Step 8: When the chart gets successfully imported into Power BI, we get a success message as shown by the screenshot below. Click on Ok to proceed ahead.
Step 9: The following screenshot shows the newly imported bullet chart visualization being highlighted. Click on the bullet chart symbol in the Visualizations section.
Step 10: We get a bullet chart layout as can be seen on the left-hand side of the following screenshot. We will bring requisite fields into this layout in order to obtain the required bullet chart.
Step 11: Now, select the fields one-by-one. Select Product, Actual, Target, Poor, Good, and Excellent in this order. The order is very important in order to generate the right bullet chart.
Step 12: When we follow the above step properly, the bullet charts get generated as can be seen in the following screenshot. Here the black colored bar inside represents the Actual measure, the slim vertical line represents Target, Gray, Sky Blue, and Red colors represent the Poor, Good, and Excellent measures respectively.
Step 13: We successfully managed to generate a bullet chart visualization. However, we want Poor, Good, and Excellent criteria to be represented by Gray, Sky Blue, and Red colors respectively. To format the chart, click on the “Format” symbol.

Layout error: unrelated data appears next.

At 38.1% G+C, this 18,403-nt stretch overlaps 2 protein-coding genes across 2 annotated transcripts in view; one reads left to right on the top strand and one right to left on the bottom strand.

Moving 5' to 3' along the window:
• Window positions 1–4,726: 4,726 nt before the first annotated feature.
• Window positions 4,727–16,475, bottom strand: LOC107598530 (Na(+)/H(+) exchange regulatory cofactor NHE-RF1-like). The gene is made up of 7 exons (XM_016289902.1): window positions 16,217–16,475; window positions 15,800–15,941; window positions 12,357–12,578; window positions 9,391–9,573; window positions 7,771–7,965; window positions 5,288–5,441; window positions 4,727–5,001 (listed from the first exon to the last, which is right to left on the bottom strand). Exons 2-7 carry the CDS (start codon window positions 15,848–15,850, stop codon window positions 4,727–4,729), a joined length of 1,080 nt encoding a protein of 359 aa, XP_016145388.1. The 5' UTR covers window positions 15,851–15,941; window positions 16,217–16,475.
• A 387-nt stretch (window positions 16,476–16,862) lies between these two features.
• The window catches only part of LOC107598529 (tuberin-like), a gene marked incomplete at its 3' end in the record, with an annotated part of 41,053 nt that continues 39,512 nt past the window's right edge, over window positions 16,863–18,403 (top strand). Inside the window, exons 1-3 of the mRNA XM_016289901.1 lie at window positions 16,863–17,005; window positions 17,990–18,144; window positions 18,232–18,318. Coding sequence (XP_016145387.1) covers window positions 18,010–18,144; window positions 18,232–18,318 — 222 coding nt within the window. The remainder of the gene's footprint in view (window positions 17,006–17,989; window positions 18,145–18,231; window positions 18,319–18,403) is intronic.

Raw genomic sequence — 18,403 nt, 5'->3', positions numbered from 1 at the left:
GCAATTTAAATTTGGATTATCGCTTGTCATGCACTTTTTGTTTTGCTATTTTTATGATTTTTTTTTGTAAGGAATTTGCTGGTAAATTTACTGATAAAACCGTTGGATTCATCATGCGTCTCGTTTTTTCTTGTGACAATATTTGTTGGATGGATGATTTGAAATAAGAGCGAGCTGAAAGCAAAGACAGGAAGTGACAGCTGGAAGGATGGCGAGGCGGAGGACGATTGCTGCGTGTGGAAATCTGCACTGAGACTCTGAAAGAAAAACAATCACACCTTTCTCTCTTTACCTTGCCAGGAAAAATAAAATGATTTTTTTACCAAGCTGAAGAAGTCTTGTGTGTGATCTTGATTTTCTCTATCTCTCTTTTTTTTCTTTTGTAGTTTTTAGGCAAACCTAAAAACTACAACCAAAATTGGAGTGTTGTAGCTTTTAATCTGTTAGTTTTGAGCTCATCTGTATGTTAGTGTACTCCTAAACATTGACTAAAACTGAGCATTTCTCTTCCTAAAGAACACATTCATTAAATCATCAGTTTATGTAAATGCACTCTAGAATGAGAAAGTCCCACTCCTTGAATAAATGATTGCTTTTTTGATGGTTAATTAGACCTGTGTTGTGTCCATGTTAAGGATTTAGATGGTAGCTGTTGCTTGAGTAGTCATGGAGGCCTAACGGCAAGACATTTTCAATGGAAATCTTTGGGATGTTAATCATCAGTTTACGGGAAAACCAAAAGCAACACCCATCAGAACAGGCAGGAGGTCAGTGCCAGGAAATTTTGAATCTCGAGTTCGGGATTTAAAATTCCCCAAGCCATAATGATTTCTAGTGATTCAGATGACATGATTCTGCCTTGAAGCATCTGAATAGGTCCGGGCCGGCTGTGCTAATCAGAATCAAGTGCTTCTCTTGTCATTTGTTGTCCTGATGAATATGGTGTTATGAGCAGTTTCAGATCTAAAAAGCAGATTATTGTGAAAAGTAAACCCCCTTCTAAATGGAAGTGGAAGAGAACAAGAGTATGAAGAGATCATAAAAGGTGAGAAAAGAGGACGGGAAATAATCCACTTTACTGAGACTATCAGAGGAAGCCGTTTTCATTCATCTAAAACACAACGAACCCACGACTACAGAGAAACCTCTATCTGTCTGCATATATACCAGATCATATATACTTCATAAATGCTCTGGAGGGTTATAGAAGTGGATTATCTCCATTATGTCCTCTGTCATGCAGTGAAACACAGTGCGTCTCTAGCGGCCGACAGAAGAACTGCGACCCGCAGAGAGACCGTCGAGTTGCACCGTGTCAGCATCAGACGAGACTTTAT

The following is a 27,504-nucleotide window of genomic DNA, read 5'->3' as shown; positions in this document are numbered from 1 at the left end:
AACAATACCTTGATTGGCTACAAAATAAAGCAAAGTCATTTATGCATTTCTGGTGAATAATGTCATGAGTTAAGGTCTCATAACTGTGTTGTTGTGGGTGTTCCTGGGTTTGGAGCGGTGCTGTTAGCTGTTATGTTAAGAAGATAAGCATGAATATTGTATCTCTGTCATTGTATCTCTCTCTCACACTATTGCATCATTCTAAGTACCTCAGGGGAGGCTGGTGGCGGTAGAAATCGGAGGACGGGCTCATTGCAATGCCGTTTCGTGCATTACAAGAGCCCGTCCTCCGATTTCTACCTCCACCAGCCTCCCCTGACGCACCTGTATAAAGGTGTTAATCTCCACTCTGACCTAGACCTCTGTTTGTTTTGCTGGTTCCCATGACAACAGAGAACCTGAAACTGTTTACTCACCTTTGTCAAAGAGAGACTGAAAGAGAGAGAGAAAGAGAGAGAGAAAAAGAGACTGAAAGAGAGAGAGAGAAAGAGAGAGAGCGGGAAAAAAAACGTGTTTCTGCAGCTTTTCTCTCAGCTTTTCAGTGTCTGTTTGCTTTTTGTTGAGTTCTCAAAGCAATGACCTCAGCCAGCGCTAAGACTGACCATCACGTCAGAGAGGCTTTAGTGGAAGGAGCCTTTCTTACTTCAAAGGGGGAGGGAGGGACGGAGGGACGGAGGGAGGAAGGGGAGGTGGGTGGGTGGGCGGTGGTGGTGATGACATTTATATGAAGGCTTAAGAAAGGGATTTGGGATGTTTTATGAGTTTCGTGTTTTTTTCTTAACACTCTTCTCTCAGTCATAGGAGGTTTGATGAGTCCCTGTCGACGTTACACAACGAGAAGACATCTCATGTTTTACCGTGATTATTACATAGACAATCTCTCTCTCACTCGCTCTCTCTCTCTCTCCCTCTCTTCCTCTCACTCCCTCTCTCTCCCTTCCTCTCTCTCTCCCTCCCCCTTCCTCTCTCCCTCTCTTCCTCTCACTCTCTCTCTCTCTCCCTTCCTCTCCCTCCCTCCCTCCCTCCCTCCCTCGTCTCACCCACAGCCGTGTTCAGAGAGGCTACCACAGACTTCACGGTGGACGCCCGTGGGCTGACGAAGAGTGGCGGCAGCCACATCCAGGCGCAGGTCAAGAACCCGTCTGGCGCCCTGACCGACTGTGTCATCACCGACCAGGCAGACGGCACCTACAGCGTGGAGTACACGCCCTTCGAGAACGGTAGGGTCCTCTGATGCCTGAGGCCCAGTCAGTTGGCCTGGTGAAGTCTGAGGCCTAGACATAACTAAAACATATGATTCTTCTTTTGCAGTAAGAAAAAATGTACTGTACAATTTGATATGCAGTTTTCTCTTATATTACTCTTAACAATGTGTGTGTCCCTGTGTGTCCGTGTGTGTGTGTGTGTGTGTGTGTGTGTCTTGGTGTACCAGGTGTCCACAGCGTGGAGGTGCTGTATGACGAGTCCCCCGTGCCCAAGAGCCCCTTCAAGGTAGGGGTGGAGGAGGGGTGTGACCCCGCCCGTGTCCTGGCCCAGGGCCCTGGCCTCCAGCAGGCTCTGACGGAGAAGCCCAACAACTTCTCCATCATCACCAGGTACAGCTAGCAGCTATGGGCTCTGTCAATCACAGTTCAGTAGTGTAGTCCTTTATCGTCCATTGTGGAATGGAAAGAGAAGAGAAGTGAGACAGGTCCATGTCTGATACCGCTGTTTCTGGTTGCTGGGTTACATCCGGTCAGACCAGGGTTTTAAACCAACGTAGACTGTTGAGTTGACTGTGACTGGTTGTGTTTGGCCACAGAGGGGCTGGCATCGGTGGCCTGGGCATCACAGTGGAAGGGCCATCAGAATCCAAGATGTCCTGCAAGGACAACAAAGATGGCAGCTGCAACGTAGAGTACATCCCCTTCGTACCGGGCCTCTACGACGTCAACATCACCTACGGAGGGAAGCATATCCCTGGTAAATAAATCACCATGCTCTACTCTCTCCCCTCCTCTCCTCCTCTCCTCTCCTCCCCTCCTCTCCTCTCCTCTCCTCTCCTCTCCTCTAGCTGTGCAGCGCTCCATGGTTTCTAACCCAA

Step 14: First, we will change the orientation of the chart. For that in the “Orientation” section in the Format section, click on the requisite option. From the available options, we selected the “Vertical Bottom” option.
Step 15: When we select the “Vertical Bottom” option by following the above procedure, we get the vertical bullet chart. Observe that the product names appear below the bullet chart.
Step 16: Now, we can set the required colors in the Colors section. Here, “Minimum” represents Poor, “Needs Improvement” represents Good, and Satisfactory is represented by “Excellent”.
Step 17: Now, we have set Minimum to Purple, Needs Improvement to Green, and Satisfactory to Yellow.
Step 18: Now, as can be seen in the following screenshot, we have got a bullet chart where the red color represents poor performance category, yellow represents good performance, while the green color represents Excellent. We can see in the below screenshot, the products BMN, SCH, and BMK couldn’t achieve the target, while the rest three well exceeded the target.
Things to Remember
- The bullet chart visualization is not available directly as an in-built visualization chart type. It needs to be imported into Power BI from the marketplace.
- To generate a bullet chart, the measures must be selected in an appropriate order or else incorrect visualization would be generated.
- Various bullet chart options available in the marketplace should have experimented in order to know the unique features provided by each of them.
This is a guide to Power BI Bullet Chart. Here we discuss how to create bullet chart in Power BI along with examples and downloadable Power BI template. You may also look at the following articles to learn more –
- Power BI Calendar(Examples)
- How to Create Power BI Bubble Chart?
- Easy Steps to Create Power BI Charts
- Power BI Drillthrough | How to Work?